First established in the early weeks of the pandemic, when the full scale of the Covid crisis was still taking shape, the global vaccine-sharing initiative Covax faces as many challenges and hurdles today as it did back in April 2020.
The scheme, overseen by a coalition of health groups, charities and agencies, including the World Health Organisation and Gavi, has set itself the ambitious goal of delivering more than 2 billion doses to the world’s 92 poorest countries by the end of 2021.
However, amid the wave of vaccine nationalism that has swept the globe, culminating in export bans, hoarding and supply shortages, there is uncertainty over whether Covax will be able to realistically meet its objectives.
As the western world races ahead in its immunisation efforts, those in the global south face a long and agonising wait to get their hands on the life-saving Covid vaccines. The disparities between rich and poor are widening with each passing week.
From Bangladesh to Brazil and Mexico to Myanmar, countries are facing significant shortfalls in dose supplies they had expected by May, leaving healthcare workers, the elderly and the sick vulnerable to Covid-19, as lower-risk populations in the UK, US and Israel line up to receive a jab.
According to Covax documents seen by The Independent, some 237 million shots of the AstraZeneca/Oxford vaccine were due to be allocated between February and May. However, as of Wednesday, only 53.8 million shots had been delivered to 121 nations – just 22.7 per cent of its target.
The export ban placed on the Serum Institute of India (SII), the largest provider to Covax, has been blamed for the recent delays. As India battles a devastating surge in cases, doses produced by the manufacturer have been diverted away from the project to the national population.
According to one Covax source, roughly 90 million shots due to be channelled into the project by SII were held back throughout March and April, with future deliveries to set remain “uncertain in [the] coming months”.
“The attention might go on the export ban, but who thought it was a good idea to put all the eggs in one company’s basket in India,” says Kate Elder, a senior vaccines policy adviser at the Médecins Sans Frontières. “That seems worthwhile to question.”
But Covax’s challenges stretch well beyond one central manufacturer. Insiders in the project have said for months now that there simply isn’t enough production capacity across the world to guarantee a steady and accessible supply stream for the global south, which has been left behind in the rush to secure doses.
The world’s richest countries have bought one billion more doses than their citizens need, according to estimates, with vaccination coverage in these countries climbing every day.
Meanwhile, countries like Bangladesh, Pakistan and Myanmar have yet to receive a single dose through Covax. Research suggests that 9 out of 10 people in 70 low-income countries are unlikely to be vaccinated throughout 2021.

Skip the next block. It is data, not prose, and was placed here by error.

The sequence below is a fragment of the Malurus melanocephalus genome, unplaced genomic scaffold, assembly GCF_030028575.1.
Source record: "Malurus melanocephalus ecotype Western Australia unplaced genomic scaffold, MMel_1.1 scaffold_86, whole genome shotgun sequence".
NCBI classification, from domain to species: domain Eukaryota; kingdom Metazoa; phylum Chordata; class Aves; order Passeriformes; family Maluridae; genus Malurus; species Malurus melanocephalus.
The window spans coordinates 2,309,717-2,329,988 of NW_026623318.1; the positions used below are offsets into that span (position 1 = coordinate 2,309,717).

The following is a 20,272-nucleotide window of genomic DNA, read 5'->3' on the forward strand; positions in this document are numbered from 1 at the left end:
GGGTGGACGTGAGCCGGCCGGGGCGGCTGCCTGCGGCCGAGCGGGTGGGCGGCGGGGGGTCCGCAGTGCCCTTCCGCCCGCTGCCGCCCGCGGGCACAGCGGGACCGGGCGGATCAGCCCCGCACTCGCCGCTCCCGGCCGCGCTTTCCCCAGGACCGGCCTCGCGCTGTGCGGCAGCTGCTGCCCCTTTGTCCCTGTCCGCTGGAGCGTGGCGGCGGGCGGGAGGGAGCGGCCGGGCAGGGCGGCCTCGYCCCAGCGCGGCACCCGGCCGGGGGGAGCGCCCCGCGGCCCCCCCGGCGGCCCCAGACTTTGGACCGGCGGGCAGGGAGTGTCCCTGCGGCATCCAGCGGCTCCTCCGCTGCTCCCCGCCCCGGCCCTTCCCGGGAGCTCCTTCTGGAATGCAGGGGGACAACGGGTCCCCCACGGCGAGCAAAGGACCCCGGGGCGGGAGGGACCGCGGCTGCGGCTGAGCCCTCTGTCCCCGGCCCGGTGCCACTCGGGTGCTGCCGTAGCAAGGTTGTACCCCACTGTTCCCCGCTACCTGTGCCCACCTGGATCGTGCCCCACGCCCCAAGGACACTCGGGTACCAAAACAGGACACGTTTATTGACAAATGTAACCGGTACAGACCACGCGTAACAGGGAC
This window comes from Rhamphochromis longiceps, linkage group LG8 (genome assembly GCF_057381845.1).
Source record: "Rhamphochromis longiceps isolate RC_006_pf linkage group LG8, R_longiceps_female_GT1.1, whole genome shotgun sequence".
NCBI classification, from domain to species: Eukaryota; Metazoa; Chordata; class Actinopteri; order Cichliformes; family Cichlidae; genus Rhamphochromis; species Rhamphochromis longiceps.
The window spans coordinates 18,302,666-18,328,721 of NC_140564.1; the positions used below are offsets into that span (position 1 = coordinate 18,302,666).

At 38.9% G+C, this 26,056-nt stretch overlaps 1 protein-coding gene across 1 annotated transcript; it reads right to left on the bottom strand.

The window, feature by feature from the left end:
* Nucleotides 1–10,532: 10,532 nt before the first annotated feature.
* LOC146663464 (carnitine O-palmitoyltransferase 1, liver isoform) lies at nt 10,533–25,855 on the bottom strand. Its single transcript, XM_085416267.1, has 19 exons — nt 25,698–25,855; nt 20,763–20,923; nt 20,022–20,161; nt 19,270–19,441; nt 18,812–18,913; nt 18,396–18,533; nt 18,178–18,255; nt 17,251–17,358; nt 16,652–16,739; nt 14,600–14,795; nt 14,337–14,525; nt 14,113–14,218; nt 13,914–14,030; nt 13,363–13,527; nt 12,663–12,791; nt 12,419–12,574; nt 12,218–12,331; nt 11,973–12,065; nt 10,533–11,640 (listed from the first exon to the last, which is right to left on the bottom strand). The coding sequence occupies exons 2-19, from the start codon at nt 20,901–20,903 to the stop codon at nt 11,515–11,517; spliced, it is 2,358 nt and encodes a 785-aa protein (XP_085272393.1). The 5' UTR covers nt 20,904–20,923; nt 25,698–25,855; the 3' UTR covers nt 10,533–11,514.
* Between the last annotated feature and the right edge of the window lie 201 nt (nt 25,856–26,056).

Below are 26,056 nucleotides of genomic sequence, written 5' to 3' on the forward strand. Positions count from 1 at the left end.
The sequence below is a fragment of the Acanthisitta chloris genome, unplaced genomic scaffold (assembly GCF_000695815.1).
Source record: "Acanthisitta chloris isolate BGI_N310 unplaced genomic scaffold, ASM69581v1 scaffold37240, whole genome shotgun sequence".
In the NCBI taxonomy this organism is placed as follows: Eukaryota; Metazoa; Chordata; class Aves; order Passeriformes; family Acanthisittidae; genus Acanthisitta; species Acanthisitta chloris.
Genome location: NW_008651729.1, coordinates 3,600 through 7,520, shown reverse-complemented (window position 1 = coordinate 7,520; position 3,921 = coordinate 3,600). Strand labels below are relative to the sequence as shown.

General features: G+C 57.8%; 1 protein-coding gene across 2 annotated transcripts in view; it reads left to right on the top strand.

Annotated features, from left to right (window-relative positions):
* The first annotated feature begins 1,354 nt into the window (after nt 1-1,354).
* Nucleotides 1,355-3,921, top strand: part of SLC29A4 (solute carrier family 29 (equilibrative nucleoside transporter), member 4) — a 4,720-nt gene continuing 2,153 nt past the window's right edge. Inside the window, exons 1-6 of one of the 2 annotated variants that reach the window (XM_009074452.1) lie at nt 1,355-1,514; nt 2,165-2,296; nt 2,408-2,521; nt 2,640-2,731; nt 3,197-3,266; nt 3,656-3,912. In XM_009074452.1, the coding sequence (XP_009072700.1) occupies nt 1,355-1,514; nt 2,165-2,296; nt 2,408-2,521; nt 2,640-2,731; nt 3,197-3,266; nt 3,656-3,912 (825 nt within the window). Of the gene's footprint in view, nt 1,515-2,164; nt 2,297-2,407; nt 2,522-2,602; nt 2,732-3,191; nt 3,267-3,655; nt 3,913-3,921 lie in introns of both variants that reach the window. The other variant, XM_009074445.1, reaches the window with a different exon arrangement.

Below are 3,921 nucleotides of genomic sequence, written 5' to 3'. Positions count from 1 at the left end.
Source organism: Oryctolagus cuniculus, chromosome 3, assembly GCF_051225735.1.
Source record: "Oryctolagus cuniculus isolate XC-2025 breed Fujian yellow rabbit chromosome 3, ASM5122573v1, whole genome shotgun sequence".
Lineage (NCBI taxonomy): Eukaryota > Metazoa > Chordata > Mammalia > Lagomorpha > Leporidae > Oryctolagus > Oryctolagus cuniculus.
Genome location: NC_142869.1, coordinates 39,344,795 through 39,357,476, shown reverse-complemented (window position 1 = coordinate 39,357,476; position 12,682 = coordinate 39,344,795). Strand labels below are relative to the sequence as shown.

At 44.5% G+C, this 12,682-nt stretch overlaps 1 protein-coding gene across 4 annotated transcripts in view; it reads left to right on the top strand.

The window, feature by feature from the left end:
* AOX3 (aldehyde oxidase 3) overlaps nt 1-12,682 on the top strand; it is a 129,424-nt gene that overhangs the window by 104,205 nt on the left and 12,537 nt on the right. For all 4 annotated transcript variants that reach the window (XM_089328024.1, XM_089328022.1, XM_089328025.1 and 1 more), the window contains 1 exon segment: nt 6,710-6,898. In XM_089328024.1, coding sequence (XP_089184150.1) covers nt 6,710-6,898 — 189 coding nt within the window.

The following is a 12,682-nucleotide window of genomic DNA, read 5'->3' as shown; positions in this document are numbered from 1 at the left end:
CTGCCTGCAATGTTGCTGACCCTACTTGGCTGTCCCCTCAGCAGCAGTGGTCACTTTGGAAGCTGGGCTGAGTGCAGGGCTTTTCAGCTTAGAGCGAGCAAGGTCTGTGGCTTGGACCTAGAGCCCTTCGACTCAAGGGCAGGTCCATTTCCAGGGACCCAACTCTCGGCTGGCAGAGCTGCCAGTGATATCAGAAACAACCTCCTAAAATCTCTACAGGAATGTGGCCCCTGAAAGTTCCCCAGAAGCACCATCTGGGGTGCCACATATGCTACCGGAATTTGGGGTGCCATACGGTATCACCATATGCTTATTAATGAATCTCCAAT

“They’re now moving to the phase where we’re talking about how do we scramble to make more manufacturing capacity,” says Elder. “I’m not so optimistic. Nothing will be too late, but shouldn’t that have been built into the original architecture in a more deliberate way.”
Short of money and factories needed to ramp up dose production, Covax has begun campaigning for countries with an excess of supplies to donate their shots to poorer countries. There has been some recent “positive steps” in this space, says Will Hall, a global policy manager at Wellcome.
Sweden, Spain and France have all said they will share their surplus doses, with the French government expecting to donate more than 10 million shots by the end of the year, The Independent has been told.
Norway and New Zealand have also chosen to return the doses they received as a result of their Covax membership, with the latter agreeing to pay for the 1.6 million shots it was due to receive.
“We need to make sure that countries with surpluses start sharing doses with those most in need now,” adds Hall. “There’s a real opportunity for countries like the UK, the US and others to show leadership in this.”
The Covax delays are having real-life consequences across the world. In Africa, at the current rates of immunisation, the continent will take a decade to vaccinate its adult population. As of 6 May, Africa’s 54 countries accounted for only 1 per cent of doses administered worldwide.
“Covax in Africa right now has stalled. We have nothing in sight until June,” says Dr Ayoade Alakija, co-chair of the Africa Union Vaccine Delivery Alliance.
Against this backdrop of stagnating vaccine rates and dwindling supplies, Dr Alakija fears the Covid crisis seen in India could soon sweep across Africa.